fter negotiations between conservative and moderate Republicans broke down over new budget rules and spending limits, House Republican leaders were forced to pull the $2.8 trillion fiscal year 2007 budget resolution (H Con Res 376) off the floor. Although the leaders said that they would attempt to hold a vote on the nonbinding resolution after lawmakers return from a two-week recess, the intraparty fighting that held up the vote could mean that Congress will not pass a budget resolution this year.
The budget resolution serves as a fiscal blueprint that sets broad goals and specific spending levels for the coming fiscal year. It does not fund the federal government, but it guides the actions of appropriators who come up with the final budget each year. Budget resolutions outline multiyear spending and revenue goals and make deficit projections. The resolution does not require the president's signature.
When the resolution was considered by the House Budget Committee, lawmakers recommended that $900 million in funding for the Byrne Justice Assistance Grant (JAG) program be restored. This funding level represents a $484 million increase over current funding levels and a $900 million increase over the Bush administration's proposed budget, which slated the program for elimination.
This funding level is similar to the Senate version of the budget resolution (S Con Res 83), which was approved on March 15. During consideration on the Senate floor, Senators approved an amendment offered by Sen. Mark Dayton (D-Minnesota) and Sen. Saxby Chambliss (R-Georgia) that would restore $900 million in funding to the Byrne JAG Program. This amendment was strongly supported by the IACP.
Also approved was an amendment offered by Senator Susan Collins (R-Maine) and Senator Joseph Lieberman (D-Connecticut), who serve as chair and ranking member, respectively, of the Homeland Security and Governmental Affairs Committee. It would provide an additional $986 million in critical homeland security funding, including restoring funding to the Law Enforcement Terrorism Prevention Program (LETPP) to last year's level ($400 million). The president has proposed eliminating the program. It also would increase funding for the State Homeland Security Grant (SHSG) program to $700 million, an increase of $150 million over last years funding. It is important to note that these funding increases are nonbinding. While the Senate and the House Budget Committee have now gone on record supporting the increased funding levels, it does not guarantee that appropriators will follow the recommendations.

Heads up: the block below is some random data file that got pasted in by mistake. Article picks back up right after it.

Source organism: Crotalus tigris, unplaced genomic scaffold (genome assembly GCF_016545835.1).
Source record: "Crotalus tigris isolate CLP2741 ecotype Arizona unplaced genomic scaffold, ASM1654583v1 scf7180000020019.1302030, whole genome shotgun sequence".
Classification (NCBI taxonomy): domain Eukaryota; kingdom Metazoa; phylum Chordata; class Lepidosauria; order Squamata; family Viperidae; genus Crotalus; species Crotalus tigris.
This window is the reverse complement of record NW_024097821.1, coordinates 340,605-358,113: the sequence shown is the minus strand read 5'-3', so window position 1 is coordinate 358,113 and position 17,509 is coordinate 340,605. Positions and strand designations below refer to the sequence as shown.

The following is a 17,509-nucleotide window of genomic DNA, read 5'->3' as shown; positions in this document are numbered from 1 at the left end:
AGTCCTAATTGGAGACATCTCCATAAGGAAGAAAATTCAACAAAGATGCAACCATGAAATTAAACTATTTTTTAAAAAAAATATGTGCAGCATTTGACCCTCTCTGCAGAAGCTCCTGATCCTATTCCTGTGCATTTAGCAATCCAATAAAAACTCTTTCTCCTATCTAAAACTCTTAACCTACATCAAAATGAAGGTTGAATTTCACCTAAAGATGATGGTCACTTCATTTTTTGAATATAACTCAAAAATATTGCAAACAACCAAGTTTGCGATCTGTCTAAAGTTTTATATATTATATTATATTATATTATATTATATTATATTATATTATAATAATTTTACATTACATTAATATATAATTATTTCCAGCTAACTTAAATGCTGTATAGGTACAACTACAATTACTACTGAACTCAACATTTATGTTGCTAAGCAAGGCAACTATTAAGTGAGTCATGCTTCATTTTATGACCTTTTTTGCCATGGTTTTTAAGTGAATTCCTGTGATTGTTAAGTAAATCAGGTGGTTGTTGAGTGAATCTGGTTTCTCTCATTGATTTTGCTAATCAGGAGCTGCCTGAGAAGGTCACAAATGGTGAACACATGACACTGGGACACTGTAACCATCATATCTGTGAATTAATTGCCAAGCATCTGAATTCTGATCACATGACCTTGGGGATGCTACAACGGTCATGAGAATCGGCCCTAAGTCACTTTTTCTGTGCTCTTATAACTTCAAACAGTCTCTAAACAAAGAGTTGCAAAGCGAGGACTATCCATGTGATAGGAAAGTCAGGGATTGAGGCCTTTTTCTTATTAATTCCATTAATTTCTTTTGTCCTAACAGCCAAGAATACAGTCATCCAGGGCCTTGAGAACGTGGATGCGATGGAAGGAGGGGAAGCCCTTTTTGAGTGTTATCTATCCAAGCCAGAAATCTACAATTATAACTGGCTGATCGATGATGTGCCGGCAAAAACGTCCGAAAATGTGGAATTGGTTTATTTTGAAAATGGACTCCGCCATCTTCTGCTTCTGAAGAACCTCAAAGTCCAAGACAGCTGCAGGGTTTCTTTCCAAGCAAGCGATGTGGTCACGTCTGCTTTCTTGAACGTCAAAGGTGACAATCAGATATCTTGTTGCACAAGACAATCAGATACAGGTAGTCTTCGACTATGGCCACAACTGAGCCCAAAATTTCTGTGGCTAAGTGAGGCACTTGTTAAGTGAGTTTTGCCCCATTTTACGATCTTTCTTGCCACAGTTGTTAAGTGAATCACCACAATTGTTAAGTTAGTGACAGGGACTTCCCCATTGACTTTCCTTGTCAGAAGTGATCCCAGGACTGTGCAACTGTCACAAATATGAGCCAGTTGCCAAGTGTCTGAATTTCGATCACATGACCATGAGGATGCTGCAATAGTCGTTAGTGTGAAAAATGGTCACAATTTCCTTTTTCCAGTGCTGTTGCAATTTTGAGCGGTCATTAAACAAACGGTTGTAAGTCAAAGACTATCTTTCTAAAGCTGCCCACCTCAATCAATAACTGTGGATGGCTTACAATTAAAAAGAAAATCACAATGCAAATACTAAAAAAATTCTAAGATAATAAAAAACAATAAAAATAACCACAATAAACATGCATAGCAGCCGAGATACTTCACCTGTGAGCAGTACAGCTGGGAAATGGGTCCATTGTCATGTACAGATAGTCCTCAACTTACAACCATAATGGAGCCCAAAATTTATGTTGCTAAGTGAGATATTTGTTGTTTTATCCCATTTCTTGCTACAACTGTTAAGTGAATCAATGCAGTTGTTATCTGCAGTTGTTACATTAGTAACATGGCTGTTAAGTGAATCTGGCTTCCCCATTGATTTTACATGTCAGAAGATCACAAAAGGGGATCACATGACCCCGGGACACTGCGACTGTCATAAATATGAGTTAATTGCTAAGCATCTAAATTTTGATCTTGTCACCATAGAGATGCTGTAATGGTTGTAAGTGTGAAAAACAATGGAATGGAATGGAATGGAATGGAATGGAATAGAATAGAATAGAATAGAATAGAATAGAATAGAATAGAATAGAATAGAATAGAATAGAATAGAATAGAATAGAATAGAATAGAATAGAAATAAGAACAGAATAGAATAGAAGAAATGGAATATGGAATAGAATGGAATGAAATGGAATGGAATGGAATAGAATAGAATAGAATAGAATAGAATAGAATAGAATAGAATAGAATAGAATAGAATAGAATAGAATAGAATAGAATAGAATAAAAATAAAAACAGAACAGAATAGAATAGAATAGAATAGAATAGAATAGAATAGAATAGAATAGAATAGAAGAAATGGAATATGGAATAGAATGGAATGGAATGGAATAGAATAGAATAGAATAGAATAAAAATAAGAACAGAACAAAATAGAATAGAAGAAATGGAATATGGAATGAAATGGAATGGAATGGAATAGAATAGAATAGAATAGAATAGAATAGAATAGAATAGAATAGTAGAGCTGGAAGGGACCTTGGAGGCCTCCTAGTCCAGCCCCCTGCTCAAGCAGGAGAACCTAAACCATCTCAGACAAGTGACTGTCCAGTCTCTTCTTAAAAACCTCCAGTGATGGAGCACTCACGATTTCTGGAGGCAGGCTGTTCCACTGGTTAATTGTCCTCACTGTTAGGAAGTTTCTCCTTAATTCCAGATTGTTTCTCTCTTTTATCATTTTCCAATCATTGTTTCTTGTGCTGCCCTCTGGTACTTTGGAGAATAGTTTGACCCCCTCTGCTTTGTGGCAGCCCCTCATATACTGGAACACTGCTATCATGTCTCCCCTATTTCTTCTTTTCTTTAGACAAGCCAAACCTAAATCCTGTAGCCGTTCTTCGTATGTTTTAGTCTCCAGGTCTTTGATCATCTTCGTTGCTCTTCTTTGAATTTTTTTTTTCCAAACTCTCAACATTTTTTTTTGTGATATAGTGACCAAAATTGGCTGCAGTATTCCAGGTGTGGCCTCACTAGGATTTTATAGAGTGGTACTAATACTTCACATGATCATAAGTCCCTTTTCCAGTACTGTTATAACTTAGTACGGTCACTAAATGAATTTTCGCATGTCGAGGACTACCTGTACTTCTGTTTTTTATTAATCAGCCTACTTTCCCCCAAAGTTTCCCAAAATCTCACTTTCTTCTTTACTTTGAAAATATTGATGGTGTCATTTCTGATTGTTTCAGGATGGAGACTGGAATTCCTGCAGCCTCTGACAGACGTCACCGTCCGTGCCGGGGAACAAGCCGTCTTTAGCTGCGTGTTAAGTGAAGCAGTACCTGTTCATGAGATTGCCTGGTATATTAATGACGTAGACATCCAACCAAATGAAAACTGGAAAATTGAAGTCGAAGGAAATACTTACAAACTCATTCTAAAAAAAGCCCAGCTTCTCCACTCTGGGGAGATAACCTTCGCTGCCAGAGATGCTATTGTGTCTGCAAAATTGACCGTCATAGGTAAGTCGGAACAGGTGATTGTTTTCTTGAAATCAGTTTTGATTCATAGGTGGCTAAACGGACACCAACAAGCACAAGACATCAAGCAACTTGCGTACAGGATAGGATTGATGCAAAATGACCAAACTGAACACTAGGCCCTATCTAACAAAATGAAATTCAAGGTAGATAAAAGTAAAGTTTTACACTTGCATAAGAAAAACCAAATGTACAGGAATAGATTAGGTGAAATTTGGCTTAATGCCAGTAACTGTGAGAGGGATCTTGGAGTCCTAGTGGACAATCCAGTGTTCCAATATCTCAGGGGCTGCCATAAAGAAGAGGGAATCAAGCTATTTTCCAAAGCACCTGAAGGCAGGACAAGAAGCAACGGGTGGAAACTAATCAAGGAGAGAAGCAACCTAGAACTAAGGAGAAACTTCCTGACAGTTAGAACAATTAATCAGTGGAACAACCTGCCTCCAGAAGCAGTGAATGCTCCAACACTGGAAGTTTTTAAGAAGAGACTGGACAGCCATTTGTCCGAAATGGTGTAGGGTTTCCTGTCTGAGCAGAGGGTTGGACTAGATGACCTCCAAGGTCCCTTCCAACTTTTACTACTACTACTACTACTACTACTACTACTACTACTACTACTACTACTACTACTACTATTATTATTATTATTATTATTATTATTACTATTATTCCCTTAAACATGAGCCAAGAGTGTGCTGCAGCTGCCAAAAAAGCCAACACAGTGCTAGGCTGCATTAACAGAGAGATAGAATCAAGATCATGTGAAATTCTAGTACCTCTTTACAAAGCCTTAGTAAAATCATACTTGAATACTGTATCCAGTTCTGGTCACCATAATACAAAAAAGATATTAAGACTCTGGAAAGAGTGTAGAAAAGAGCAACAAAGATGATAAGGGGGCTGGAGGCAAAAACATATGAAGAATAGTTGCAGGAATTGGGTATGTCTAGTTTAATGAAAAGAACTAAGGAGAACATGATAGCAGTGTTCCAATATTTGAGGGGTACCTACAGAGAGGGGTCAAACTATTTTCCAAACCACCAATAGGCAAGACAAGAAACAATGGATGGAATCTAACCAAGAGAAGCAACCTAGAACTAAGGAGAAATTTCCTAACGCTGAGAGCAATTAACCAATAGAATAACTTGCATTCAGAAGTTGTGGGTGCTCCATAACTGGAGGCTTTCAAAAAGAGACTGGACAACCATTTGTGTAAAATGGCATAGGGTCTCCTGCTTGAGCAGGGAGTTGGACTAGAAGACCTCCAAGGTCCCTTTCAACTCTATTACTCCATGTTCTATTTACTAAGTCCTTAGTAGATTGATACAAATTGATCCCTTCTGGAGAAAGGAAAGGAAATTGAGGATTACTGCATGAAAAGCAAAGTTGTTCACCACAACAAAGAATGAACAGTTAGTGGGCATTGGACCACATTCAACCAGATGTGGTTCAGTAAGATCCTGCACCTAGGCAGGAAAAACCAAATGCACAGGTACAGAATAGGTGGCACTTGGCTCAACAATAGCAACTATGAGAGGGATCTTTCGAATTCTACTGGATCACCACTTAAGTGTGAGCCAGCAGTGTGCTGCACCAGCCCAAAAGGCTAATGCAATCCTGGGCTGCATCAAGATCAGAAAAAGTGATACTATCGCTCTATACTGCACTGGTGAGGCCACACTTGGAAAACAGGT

The appropriations process begins when House and Senate Appropriations Subcommittees hold hearings on fiscal year 2007 appropriations. Then the subcommittees and the full appropriations committees will mark up the individual fiscal year 2007 funding bills before they go to the House and Senate floors. Because this is an election year, it is also very possible that lawmakers will adjourn early without completing the appropriations process, instead funding the government through a series of continuing resolutions.
House Subcommittee Passes Bill to Eliminate Color-Coded Threat System
On March 29, the House Homeland Security Subcommittee on Intelligence, Information Sharing, and Terrorism Risk Assessment passed a bill that would eliminate the color-coded terrorism threat warning system and authorize intelligence programs at the Department of Homeland Security. The legislation combines four bills (H.R. 5001, H.R. 5002, H.R. 5003, and H.R. 5004) into one bill. All were sponsored by Subcommittee Chair Rob Simmons (R-Connecticut) and Ranking Member Zoe Lofgren (D-California).
The bill would require that the current color-coded threat system be replaced with more specific warnings, targeted to a region or sector of the economy. It would also require that recommendations for action in response be included.
The current system has been criticized repeatedly for its lack of specificity, although its most recent deployments have been more targeted.
In addition, the bill would authorize the newly created Office of Intelligence and Analysis and assign it specific responsibilities. It would require the office to come up with a continuity-of-operations plan in the event of a disaster, and authorize an assistant secretary position for protection of infrastructure.
The bill would also create a state, local, regional, and tribal fusion center initiative to coordinate homeland security information sharing with the federal government. It would also establish a fellows program to bring state, local, and tribal law enforcement officials to the department to help them become familiar with its operations.
The legislation could be folded into the Department of Homeland Security fiscal year 2007 authorization bill, but Simmons prefers to move it independently. It is unclear whether Homeland Security Chair-man Peter King (R-New York) plans to pass an authorization bill for fiscal year 2007. ■